The Organization of Petroleum Exporting Countries and its partners, known as OPEC+, are thought to be reducing production, which led to a 2 percent increase in oil prices on Friday.
In light of plummeting oil prices and dwindling demand, the OPEC+ summit will take on on September 5—despite Saudi Arabia, the world's top oil producer, calling for supply restraint.
Nigeria, one of Africa's largest producers, has supported the Saudi call for output reductions.
The reduction, according to Timipre Sylva, minister of state for petroleum resources, will guarantee a steady oil market.
The market supply increased by 100,000 bpd last month thanks to the oil cartel.
The organisation is anticipated to maintain its output targets, according to Warren Patterson, head of commodity research at ING.
“Their own numbers show a tighter-than-expected market, and they would probably also want some more clarity on Iranian supply before making any big changes to output policy,” Patterson told Reuters.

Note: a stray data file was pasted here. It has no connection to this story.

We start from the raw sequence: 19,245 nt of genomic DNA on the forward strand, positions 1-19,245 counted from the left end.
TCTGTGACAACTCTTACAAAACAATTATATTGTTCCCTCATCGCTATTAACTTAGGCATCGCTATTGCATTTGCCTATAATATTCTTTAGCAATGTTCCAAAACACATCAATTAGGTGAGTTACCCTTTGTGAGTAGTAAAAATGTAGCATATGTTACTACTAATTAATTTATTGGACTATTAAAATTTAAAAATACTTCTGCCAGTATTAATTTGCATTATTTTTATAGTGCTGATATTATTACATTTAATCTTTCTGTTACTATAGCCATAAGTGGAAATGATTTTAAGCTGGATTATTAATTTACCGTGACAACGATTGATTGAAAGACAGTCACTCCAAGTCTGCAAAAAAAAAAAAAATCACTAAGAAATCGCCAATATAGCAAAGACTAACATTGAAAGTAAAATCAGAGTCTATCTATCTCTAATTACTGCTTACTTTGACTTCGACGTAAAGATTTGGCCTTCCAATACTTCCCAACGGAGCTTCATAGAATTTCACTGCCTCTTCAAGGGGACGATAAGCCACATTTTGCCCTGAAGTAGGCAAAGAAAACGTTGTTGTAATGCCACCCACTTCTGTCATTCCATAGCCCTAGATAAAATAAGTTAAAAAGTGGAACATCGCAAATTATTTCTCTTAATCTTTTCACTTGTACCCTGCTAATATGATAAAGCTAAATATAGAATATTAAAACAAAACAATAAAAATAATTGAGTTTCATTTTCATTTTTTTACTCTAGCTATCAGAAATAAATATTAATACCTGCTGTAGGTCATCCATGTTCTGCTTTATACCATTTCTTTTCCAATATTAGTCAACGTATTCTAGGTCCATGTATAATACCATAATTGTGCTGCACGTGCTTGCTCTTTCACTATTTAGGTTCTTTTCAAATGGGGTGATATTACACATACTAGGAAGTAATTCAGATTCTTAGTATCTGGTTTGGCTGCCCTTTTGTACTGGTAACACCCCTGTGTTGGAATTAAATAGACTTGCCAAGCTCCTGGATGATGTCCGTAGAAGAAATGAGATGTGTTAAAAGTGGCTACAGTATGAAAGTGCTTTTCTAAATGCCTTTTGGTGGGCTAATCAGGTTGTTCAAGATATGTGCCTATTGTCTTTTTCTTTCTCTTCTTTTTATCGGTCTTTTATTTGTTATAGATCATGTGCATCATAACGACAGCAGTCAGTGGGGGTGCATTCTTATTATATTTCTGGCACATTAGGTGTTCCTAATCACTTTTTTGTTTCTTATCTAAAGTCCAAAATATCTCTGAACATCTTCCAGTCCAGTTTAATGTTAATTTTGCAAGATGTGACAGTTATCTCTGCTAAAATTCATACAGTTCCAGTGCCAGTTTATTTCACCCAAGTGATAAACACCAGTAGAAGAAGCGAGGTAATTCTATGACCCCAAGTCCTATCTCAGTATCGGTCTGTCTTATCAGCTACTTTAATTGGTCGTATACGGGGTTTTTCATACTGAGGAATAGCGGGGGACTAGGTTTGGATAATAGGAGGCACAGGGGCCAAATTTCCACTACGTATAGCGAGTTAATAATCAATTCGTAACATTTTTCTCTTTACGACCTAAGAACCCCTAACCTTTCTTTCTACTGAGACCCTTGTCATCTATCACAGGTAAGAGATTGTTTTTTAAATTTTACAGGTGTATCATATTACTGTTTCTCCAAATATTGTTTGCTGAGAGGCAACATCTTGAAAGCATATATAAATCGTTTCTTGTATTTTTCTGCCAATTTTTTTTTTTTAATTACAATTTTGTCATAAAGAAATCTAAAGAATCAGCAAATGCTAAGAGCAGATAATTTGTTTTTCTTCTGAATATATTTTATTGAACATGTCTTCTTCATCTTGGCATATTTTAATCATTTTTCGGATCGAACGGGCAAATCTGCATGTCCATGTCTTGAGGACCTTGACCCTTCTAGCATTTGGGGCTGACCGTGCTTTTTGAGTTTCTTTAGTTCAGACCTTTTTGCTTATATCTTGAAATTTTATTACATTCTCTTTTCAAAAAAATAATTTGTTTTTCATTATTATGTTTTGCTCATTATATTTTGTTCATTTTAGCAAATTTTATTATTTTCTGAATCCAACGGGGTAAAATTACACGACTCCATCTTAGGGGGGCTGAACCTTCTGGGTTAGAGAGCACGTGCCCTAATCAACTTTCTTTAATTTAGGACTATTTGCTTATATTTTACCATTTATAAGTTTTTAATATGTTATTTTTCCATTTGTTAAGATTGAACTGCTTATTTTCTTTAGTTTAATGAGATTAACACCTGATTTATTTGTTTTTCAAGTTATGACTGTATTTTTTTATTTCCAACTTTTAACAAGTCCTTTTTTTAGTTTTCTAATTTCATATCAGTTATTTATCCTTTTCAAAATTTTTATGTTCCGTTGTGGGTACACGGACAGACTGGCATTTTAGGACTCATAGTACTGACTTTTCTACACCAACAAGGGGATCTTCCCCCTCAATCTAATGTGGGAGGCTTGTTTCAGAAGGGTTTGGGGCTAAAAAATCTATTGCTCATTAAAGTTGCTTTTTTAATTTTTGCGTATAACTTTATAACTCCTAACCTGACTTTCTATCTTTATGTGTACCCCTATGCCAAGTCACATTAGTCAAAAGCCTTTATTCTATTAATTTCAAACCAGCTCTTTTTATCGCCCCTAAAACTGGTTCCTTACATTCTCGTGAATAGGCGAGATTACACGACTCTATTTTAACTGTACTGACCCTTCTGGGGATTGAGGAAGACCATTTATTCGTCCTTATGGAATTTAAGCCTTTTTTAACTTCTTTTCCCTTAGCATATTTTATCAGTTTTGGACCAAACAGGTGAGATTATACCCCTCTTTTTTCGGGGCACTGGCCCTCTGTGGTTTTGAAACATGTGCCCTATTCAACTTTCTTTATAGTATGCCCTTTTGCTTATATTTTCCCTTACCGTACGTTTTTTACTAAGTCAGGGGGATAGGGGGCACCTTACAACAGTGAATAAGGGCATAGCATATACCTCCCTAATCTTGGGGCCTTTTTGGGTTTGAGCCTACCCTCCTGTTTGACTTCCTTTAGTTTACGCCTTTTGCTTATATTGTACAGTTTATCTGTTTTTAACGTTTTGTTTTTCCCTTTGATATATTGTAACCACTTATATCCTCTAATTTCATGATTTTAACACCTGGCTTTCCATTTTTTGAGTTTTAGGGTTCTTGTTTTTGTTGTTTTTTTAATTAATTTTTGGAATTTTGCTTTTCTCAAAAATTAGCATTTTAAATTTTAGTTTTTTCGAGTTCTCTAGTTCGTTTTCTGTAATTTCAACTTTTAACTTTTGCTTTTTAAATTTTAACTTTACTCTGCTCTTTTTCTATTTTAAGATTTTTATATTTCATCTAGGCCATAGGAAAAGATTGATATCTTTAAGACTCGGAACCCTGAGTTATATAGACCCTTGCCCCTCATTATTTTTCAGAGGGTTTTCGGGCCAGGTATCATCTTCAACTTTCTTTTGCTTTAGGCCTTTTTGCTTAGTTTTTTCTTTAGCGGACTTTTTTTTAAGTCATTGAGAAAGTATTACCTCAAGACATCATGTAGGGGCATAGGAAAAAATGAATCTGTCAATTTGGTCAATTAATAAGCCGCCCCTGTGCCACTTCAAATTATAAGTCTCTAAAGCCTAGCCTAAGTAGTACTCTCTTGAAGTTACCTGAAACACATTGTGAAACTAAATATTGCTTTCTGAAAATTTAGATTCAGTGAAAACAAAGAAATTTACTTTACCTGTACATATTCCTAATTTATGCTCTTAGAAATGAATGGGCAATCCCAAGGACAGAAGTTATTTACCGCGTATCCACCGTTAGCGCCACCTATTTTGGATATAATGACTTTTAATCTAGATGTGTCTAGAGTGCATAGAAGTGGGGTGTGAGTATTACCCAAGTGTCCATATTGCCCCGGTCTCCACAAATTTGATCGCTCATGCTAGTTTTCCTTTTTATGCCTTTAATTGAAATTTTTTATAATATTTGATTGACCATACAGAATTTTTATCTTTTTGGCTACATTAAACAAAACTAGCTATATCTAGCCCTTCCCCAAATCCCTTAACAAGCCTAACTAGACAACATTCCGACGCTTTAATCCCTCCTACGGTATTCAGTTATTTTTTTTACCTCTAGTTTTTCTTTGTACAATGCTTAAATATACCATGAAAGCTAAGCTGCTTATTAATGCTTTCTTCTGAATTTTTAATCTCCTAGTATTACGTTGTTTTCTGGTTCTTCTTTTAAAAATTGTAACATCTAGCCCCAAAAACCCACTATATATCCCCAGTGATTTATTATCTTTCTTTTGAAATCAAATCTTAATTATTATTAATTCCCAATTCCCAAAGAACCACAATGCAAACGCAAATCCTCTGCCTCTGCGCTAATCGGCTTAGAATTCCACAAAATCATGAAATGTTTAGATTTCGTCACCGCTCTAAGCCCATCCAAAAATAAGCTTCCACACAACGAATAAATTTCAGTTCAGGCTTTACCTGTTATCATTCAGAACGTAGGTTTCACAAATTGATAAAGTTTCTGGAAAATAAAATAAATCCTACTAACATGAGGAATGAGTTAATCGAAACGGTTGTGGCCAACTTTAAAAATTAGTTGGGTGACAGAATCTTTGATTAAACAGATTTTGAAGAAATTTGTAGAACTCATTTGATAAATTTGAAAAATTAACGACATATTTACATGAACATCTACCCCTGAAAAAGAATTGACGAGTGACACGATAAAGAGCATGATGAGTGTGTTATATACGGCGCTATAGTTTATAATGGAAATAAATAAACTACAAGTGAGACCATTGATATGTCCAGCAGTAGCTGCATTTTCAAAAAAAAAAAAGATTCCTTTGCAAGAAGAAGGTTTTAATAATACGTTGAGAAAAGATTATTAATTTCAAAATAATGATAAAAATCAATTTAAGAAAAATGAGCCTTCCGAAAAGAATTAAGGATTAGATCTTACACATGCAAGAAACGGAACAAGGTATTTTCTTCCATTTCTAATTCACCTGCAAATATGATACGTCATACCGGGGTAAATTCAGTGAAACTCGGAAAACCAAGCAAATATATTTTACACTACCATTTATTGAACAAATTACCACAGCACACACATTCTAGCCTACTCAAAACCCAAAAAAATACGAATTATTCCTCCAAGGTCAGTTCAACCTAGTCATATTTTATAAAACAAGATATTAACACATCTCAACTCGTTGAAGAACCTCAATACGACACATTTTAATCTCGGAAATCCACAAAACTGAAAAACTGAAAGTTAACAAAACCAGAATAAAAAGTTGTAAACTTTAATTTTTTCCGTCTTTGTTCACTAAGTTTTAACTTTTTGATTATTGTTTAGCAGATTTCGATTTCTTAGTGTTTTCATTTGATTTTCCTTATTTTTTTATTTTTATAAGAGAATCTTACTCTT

The G7 countries are preparing for a potential price cap on Russian oil shipments, while the joint technical committee (JTC) of OPEC had stated it expected a market shortfall in its base scenario for 2023.
The US, UK, France, Germany, Italy, Canada, and Japan make up the G7.
In order to reduce Moscow's income and the rise in crude prices, G7 finance ministers are anticipated to finalise measures to impose a price restriction on Russian oil later today.
The Organization of the Petroleum Exporting Countries and allies including Russia, known as OPEC+